Why Your First Job Should Be in a Developing Country

April 25th, 2015 11:56 AM, an earthquake of magnitude 7.8 strikes Nepal, impacting tens of thousands and costing $5 billion in damages. Less than 24 hours before this, I was taking a break from studying for a final exam to sign my offer with SunFarmer, a social enterprise with an office in Nepal and a mission to provide energy to millions that need it the most.

Rewind to summer of 2014, and I was a 21-year-old kid finishing my yearlong internship in Deloitte’s Toronto office. At the time, I thought I would become the next consulting or finance hot-shot, changing the world one excel model or fancy PowerPoint presentation at a time. A little over a year later, after finishing my engineering degree, I have gone from wearing suits in Toronto’s financial district to taking 20 cent tuk-tuk rides to work in rural Nepal. It may not sound like progress but looking beyond the traditional career path and working in a developing country will provide you with unparalleled perspective and professional development. Consider it for these three reasons.  

Before we begin, it’s important to note that there is no universally agreed upon definition of a “developing country” but we’ll use the UN’s definition of a developing country as a reference.

1. It is humbling

Working at a corporate office can feel abstract for many of us; we are too far removed from the people we are impacting. Discussing financial models, engineering plans, or IT architecture is an important aspect of any major business in the modern world; however, many interns and new graduates struggle to comprehend the impact of what we are creating. In the midst of the complexity and corporate culture, we get caught up in the details and forget the larger picture.

In my second week on the job in Nepal, we delivered several dozen donated solar lamps to a children’s school, which has been severely impacted by the recent earthquake. Although this was a simple task compared to our other projects, I could not help but feel humbled by the difference something this small made to the children and the staff running the school. Experiences such as these will make you reconsider what you want to spend your energy working towards.

2. You will meet the other 5.6 billion people

The current world population has reached over 7 billion people and about 80% of them (5.6 billion) live in developing countries. In the increasingly globalized world, you may end up running a company or working for one which obtains raw materials from Africa, manufactures in Asia, and implements their solution in South America.

These 5.6 billion people need food, water, power, healthcare, and education. Some already have these basics but many more do not. The UN estimates that another 2.3 billion will join this group by 2050. It becomes clear very quickly that there is a huge opportunity to make an impact through business or philanthropy. Both routes expose you to the larger scope of people and challenges in the world. Whether these people become your clients, partners or employers, understanding different cultures and how to do business will definitely make a difference in your career, these are billions of people you do not want to overlook.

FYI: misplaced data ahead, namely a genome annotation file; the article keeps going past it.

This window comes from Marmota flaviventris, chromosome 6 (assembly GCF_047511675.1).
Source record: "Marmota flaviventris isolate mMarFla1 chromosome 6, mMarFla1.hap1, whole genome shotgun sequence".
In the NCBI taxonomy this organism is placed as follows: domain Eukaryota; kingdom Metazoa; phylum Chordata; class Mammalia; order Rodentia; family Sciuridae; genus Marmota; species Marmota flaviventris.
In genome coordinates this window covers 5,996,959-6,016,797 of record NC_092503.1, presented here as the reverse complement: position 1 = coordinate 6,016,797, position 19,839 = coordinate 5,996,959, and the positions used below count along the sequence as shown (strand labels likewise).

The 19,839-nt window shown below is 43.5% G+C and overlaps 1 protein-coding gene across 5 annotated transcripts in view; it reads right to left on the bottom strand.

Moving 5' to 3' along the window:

3. Resourcefulness takes on a complete new meaning

It is one thing to be resourceful in an office in downtown Toronto and another in a remote farm in Nepal. Resourcefulness is a critical skill that can dictate the success of your career. This means being able to get from point A to point B, efficiently, with what you have. But most importantly, this means being able to tackle distractions and inconveniences to get your work done.

While working in developing countries, you will face issues which are not common in developed economies, including hyperinflation, poor infrastructure, material scarcity, power outages and corruption. On top of that, we in Nepal are in the midst of the monsoon season, which causes temporary flooding.

Last week, my SunFarmer colleague and I were responsible for commissioning several solar water pumps in a rural area bordering India. Besides being remotely located, the environment in this region varies between scorching summer heat and monsoon showers, which makes it difficult to test the system and collect user feedback. Interestingly enough, these challenges and problems become inconsequential when you feel that you’re doing something meaningful. Unavoidably, resourcefulness extends to your day to day life. It becomes intuitive and a differentiating asset that will serve you as you advance in your career or move back home, if you decide to do so.

Next steps for students and young professionals

Due to globalization, our world is becoming more compact and connected. Most importantly, pressing global challenges such as climate change know of no borders. For those of us who are just starting out our careers, this is an exciting time to be a part of this change and developing countries are only going to become a more important aspect of the global economy. For these three and many other reasons, I suggest that you take the leap and leave the comfort of your air-conditioned office. If this story resonates with you in any way I encourage you to share your thoughts and explore further opportunities. Here are some ideas on how to do it:

  1. Talk to your network. Reach out to your professors, peers, or organizations working on the issues that you are passionate about and have skills for.
  2. Go online. There are many great websites that compile opportunities offered across the world.
  3. Start your own venture. If you can’t find the opportunity you want, make one for yourself. Chances are you already have skills which could be valuable. Get creative.
Ivan Damnjanovic